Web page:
A lull till the Baahubali and Bajrangi Bhaijaan storm subsides, so time for another edition of This & That:
The news of the week is writer Jyoti Kapoor taking her intellectual property claim against Kunal Kohli, up to the Supreme Court and winning. She struck a blow for all exploited screenwriters.
There is a dispute between those who think Baahubali CGI matches Hollywood standards, and those who don’t believe it.
There is also a dispute on whether painting a tattoo on a sleeping woman is as creepy as stalking… the hero does that in Baahubali.
The dispute about how authentic the Maratha look is in Sanjay Leela Bhansali will go on till the film releases and after.
The ad with Kangana Ranaut striding a lipstick must be one of the corniest ever.
Watching the commercials in cinemas one draws the conclusion that Katrina Kaif does the worst ads.
The meme about Salman Khan as Bajrangi saying he never lies, and the judge asking, “Who was driving that night?” is mean and funny.
It is brave of Ajay Devgn to do the Hindi version of Drishyam, knowing that he won’t get to flex his muscles.
The grapevine has it that Kangana Ranaut wants to cut down on her acting assignments, because she wants to direct. That’s brave too.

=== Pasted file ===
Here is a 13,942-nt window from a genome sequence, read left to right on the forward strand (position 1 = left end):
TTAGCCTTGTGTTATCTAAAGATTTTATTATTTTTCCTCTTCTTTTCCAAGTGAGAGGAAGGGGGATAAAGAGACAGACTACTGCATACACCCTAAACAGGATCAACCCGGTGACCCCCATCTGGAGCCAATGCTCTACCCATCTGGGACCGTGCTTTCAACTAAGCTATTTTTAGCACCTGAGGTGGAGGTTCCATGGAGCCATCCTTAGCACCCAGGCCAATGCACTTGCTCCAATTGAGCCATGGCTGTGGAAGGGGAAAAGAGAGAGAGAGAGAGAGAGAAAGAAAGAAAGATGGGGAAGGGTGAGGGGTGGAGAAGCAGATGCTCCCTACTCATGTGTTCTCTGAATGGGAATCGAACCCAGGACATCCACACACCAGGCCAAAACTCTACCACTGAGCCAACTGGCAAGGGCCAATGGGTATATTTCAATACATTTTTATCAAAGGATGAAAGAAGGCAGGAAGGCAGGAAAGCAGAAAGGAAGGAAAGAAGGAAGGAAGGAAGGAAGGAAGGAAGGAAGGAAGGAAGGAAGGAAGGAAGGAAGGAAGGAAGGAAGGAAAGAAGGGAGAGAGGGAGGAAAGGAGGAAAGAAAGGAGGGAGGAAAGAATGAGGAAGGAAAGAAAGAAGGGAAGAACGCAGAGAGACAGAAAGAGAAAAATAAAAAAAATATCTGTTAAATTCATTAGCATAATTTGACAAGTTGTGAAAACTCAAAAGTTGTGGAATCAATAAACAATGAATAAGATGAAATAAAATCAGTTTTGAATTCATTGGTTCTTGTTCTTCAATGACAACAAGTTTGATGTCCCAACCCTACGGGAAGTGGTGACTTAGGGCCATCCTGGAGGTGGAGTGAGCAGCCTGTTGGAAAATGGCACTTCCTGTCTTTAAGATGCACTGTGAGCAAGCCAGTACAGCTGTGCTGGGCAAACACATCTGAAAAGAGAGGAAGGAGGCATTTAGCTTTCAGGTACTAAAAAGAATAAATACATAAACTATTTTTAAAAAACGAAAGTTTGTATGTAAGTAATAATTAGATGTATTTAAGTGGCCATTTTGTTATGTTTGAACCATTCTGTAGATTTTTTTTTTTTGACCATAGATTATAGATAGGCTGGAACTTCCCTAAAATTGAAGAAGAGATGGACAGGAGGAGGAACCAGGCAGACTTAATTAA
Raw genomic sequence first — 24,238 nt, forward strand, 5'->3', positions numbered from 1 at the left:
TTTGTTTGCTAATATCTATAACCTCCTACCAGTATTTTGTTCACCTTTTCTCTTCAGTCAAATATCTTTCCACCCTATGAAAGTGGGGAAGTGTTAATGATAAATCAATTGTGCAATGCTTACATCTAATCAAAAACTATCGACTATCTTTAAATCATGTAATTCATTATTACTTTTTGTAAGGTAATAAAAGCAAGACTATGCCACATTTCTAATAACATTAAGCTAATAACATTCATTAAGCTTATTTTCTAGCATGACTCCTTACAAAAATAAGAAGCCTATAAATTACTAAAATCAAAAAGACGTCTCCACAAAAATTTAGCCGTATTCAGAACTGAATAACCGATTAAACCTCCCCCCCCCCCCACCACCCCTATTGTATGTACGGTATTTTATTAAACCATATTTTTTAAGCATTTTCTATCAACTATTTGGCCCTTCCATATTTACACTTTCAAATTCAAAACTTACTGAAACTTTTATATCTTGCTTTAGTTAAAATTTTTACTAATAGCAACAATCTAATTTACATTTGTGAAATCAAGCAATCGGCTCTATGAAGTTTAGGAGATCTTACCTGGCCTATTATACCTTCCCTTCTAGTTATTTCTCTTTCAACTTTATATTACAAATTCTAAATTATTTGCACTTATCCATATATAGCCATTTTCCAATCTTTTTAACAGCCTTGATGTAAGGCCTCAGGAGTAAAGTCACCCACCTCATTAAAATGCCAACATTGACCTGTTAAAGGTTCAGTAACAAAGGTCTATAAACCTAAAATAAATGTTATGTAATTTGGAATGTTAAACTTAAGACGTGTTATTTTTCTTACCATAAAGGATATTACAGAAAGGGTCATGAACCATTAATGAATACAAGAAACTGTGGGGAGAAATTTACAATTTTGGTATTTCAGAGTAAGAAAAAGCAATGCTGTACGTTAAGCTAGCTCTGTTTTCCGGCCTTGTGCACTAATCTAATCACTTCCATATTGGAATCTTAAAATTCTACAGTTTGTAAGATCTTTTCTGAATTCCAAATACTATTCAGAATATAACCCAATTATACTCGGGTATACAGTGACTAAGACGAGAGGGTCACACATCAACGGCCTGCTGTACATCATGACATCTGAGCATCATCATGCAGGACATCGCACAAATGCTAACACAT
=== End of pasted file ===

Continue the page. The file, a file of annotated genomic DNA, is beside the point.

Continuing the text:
Strangest news in a long time—Vidya Balan to play Charlie Chaplin in a film. Huh?
Two Southern actresses Shriya Saran and Asin who had almost disappeared, are back in Drishyam and All Is Well, respectively. Bollywood seldom gives actresses a second chance.
That Richa Chadda and Radhika Apte are making their way up the Bollywood ladder is heartening—sometimes, Bollywood does recognize talent, even if it is belated.
Somebody commenting in the cinema—let Nawaz come in he will make things in (Bajrangi Bhaijaan) better. Even Nawazuddin Siddiqui must never have imagined that he will get a devoted fan following like that.
Rishi Kapoor’s make-up—a closely guarded look so far—in Kapoor & Sons cost more than the budget of a small film. He will be unrecognizable!
It’s good to see so many theatre actors making their way into mainstream cinema… and then bringing more value to plays when they return to the stage.